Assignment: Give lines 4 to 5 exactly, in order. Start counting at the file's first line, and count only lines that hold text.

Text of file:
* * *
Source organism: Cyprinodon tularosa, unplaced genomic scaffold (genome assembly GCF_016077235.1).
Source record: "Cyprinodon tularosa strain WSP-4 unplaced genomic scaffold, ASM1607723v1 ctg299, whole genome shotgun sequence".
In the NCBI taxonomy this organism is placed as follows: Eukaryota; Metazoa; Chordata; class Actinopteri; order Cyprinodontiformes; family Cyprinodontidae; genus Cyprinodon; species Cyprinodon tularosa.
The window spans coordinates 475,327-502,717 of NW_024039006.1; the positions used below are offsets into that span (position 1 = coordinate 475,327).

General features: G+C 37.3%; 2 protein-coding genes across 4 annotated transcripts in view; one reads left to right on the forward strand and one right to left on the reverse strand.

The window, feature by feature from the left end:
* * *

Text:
The window spans coordinates 475,327-502,717 of NW_024039006.1; the positions used below are offsets into that span (position 1 = coordinate 475,327).

General features: G+C 37.3%; 2 protein-coding genes across 4 annotated transcripts in view; one reads left to right on the forward strand and one right to left on the reverse strand.